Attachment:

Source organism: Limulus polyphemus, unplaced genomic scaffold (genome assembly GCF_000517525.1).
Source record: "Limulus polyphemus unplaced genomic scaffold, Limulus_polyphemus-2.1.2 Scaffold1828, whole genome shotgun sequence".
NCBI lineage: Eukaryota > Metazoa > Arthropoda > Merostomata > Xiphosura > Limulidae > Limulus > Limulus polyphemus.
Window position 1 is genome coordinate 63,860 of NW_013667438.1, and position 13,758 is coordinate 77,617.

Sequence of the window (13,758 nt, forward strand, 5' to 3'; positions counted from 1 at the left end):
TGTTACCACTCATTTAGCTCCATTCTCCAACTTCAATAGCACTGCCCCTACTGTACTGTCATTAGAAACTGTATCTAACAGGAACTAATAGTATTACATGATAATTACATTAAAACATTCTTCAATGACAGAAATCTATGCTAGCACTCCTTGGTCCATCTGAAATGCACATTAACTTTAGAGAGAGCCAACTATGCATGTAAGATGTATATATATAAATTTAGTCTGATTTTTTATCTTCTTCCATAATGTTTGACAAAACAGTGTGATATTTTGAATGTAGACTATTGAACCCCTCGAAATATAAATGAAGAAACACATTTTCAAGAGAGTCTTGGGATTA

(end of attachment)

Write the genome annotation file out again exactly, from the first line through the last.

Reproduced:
Source organism: Limulus polyphemus, unplaced genomic scaffold (genome assembly GCF_000517525.1).
Source record: "Limulus polyphemus unplaced genomic scaffold, Limulus_polyphemus-2.1.2 Scaffold1828, whole genome shotgun sequence".
NCBI lineage: Eukaryota > Metazoa > Arthropoda > Merostomata > Xiphosura > Limulidae > Limulus > Limulus polyphemus.
Window position 1 is genome coordinate 63,860 of NW_013667438.1, and position 13,758 is coordinate 77,617.

Sequence of the window (13,758 nt, forward strand, 5' to 3'; positions counted from 1 at the left end):
TGTTACCACTCATTTAGCTCCATTCTCCAACTTCAATAGCACTGCCCCTACTGTACTGTCATTAGAAACTGTATCTAACAGGAACTAATAGTATTACATGATAATTACATTAAAACATTCTTCAATGACAGAAATCTATGCTAGCACTCCTTGGTCCATCTGAAATGCACATTAACTTTAGAGAGAGCCAACTATGCATGTAAGATGTATATATATAAATTTAGTCTGATTTTTTATCTTCTTCCATAATGTTTGACAAAACAGTGTGATATTTTGAATGTAGACTATTGAACCCCTCGAAATATAAATGAAGAAACACATTTTCAAGAGAGTCTTGGGATTA